If you walked into the science lab of Courtney Elementary School it wouldn’t be unusual hear the faint hiss of a Madagascar Hissing Cockroach.
You’ll also find tadpoles, lizards and several children eager to learn about science.
This excitement about science is what led to the partnership between Courtney Elementary and Wake Forest University.
“The reason that I wanted to come out to Yadkin County is because it really is unheard of for science to be valued like this in elementary schools in North Carolina, especially in this Piedmont region right now,” said Dr. Michelle Klosterman, assistant professor of science education at Wake Forest University. “From a scientific researcher and a teacher educator’s point of view it’s very improbable for this to even happen.”
Diana Jones and her staff set the lab into motion when she took her position as principal. Jones decided that she wanted to put more focus on science and work toward raising the science test scores.
Jones said that the school had bits and pieces of lab-related items spread through out the classrooms, but did not have a facility to house them all together and build it into a functioning lab.
After taking inventory of one of school’s two computer labs she realized that many of the computers in one of the labs were essentially dying, and so they set their sites on turning the computer lab into their science lab.
“We had to jump through quite a bit of hoops. We worked with our maintenance department to clear everything out and to get things done and then of course the health inspectors,” Jones said. “When we got fired up as a school and we began putting all of our stuff together then the community got all worked up and donations started coming in. It was awesome that they were so free giving.”
Wake Forest students and volunteers started volunteering last summer setting up outdoor classroom areas, raised flowerbeds and a compost bin area. Then Klosterman decided that she wanted to expand the university’s relationship with Courtney even more.
“They have this science lab and they want to learn how to use it,” Klosterman said. “Some teachers needed some ideas of what to do in science and I thought that’s a great opportunity to have my senior elementary students who I’m running an independent study with to do a service learning project so they’re coming out here and demonstrating science and we’re planning together and they teach it.”
Klosterman has also made it a requirement that her students incorporate elements of the Amazon Rain forest into their lesson plans. The students and Klosterman are partnered with the Amazon Aid Foundation to raise awareness about scientific research and conservation in the Amazon Rain forest.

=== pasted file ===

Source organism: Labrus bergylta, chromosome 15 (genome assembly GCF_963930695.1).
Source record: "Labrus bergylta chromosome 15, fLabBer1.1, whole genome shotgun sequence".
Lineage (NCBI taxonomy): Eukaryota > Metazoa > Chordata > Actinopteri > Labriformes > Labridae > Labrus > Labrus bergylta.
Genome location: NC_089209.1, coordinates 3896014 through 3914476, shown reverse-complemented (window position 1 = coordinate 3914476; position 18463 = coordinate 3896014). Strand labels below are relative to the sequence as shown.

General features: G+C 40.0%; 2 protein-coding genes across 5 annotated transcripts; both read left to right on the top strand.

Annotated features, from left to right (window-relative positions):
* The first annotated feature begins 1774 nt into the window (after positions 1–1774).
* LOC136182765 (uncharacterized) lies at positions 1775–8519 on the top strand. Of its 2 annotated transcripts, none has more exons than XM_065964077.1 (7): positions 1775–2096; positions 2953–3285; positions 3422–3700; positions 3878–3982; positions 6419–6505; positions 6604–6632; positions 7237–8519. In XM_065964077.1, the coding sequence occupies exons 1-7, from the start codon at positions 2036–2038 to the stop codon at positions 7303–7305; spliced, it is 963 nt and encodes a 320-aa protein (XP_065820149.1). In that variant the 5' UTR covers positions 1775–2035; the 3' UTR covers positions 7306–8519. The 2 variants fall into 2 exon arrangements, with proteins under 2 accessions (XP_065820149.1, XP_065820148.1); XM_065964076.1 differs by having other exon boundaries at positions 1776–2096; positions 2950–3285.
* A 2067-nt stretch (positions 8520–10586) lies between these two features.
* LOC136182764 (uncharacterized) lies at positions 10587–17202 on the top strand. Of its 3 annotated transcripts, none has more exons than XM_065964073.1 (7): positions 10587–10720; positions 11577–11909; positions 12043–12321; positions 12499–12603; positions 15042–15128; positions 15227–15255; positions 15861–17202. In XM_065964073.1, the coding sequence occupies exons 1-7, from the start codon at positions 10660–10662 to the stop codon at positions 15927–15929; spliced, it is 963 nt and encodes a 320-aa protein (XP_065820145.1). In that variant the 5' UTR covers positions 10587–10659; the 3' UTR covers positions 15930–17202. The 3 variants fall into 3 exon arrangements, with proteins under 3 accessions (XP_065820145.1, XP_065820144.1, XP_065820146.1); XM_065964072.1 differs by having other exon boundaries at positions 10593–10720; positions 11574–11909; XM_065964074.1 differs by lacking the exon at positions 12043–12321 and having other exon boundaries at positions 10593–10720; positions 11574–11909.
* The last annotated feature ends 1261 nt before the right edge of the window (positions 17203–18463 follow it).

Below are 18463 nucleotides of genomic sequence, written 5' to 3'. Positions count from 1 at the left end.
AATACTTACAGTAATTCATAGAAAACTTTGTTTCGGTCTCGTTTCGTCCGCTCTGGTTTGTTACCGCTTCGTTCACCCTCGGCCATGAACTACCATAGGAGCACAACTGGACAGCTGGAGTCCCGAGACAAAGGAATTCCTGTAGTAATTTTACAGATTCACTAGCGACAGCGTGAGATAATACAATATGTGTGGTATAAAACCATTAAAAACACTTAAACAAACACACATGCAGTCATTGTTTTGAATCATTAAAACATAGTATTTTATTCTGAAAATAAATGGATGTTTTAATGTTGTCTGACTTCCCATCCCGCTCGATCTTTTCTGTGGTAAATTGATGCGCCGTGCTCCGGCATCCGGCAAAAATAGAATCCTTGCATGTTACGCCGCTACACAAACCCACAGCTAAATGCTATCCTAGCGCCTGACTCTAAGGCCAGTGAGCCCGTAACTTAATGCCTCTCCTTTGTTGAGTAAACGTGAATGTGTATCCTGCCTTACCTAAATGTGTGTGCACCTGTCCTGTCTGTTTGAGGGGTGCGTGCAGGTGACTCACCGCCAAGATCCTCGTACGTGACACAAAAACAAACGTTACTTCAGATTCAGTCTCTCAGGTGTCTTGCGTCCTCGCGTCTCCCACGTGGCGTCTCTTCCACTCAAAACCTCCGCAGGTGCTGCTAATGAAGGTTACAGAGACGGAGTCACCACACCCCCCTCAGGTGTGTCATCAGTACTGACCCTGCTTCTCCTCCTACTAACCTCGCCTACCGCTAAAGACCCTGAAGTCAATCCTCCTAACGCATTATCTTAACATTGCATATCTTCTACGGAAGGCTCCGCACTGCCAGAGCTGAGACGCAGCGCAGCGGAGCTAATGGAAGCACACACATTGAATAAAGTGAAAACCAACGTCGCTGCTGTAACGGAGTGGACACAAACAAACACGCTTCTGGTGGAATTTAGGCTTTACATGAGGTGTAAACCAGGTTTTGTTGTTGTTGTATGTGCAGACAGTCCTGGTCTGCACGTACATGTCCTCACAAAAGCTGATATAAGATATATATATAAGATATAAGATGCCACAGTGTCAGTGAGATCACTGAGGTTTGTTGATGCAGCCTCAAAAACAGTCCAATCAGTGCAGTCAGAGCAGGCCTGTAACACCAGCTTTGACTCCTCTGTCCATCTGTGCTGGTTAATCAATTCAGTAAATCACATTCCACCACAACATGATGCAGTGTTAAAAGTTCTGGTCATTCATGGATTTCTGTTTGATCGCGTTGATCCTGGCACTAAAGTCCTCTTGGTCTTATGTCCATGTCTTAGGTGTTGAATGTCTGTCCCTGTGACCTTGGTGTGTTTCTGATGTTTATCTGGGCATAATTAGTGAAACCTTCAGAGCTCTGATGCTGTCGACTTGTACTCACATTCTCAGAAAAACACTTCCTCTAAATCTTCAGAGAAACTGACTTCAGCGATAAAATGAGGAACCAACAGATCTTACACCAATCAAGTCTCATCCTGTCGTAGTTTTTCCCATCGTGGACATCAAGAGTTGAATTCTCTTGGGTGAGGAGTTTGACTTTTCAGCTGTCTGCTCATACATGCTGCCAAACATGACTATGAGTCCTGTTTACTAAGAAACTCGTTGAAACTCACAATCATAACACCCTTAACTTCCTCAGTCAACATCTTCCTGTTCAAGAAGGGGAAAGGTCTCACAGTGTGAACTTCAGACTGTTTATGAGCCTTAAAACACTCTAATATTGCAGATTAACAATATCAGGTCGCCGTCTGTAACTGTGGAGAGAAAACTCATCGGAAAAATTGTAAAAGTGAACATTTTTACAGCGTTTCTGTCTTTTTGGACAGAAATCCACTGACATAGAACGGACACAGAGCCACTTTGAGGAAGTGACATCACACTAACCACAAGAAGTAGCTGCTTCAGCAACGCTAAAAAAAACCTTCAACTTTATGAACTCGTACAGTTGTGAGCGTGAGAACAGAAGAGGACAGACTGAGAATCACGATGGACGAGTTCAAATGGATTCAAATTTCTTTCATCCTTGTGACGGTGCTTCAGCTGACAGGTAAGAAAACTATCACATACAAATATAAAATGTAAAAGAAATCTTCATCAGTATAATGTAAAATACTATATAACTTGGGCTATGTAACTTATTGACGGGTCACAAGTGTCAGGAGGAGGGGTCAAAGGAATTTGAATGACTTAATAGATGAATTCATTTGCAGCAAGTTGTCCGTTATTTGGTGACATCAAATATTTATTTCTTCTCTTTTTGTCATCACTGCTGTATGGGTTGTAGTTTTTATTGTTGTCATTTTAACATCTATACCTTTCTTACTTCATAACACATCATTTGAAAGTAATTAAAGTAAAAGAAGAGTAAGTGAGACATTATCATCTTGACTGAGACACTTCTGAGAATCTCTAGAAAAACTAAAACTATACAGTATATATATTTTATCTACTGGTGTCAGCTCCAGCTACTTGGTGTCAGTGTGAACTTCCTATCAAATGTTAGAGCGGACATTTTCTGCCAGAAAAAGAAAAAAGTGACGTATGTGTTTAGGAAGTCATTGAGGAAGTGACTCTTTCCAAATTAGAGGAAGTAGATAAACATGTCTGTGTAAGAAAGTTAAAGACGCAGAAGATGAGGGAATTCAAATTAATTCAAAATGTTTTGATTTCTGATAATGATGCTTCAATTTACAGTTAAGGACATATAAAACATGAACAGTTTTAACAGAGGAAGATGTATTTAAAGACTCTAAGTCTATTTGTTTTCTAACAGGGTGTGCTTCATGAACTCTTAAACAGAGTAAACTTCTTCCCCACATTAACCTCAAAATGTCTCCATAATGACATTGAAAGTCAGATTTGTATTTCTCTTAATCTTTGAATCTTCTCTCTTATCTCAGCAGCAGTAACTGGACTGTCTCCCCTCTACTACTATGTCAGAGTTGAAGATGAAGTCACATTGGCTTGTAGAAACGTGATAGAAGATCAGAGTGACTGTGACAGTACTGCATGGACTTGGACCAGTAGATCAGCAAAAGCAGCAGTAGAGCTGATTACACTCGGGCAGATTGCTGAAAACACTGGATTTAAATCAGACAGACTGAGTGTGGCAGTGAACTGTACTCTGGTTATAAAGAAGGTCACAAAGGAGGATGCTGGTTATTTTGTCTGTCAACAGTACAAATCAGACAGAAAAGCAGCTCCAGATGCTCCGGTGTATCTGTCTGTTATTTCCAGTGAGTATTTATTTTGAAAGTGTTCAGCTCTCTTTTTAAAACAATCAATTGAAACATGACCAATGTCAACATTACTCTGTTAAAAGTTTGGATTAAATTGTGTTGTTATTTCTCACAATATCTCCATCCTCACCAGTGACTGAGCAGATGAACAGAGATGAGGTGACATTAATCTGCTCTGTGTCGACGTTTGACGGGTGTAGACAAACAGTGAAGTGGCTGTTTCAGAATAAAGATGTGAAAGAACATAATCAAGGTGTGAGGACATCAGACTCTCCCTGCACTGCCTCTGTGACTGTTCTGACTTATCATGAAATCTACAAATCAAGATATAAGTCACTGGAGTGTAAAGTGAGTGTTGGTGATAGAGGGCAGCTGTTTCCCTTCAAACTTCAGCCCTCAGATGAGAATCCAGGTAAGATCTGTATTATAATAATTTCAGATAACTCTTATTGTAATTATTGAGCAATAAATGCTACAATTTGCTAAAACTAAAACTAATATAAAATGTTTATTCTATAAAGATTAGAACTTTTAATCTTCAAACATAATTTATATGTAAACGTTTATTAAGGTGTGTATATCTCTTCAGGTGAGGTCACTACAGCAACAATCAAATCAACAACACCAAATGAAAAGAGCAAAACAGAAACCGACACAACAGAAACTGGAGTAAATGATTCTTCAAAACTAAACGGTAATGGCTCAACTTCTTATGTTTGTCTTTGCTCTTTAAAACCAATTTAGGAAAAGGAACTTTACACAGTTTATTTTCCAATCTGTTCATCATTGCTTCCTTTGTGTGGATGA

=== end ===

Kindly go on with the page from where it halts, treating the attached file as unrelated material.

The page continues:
Michaela Rogers, a senior elementary education student at Wake Forest, taught two fifth grade classes about clouds and cloud forests. Rogers was responsible for teaching three lessons to the two classes and helping them to understand cloud types, how clouds are formed and she included cloud forests to bring in the rain forest element..
“It’s really important that they can reason logically and think critically and communicate their ideas and I think at this point science can really build a lot of skills from them,” Rogers said. “It was cool to be involved in a project that I really think is worthwhile. To me I think science is one of the most important subjects in terms of getting students to think critically. You can integrate literacy and math and the tested skills and still get at the science.”
Fifth grade teacher Karen Joiner has noticed a difference in her students since the lab opened and Wake Forest became involved.
“They’re much more enthusiastic over science which they loved it anyway but last year was unreal,” Joiner said. “Watching how excited they became when they started the lab,” Joiner said. “One thing that Wake Forest has been helping us on is how to incorporate this into how we teach. We’re working on developing ways to use it more. Hopefully it will be used a lot more in the future.”
Joiner said that she thinks the lab is important in how the students learn and making sure that they retain the information.
“Research shows that if you can change a child’s position they learn better and it increases their learning, so just getting out of the normal classroom and just sitting at that one desk hopefully that will even increase their learning and give them an experience they’ll remember,” Joiner said.
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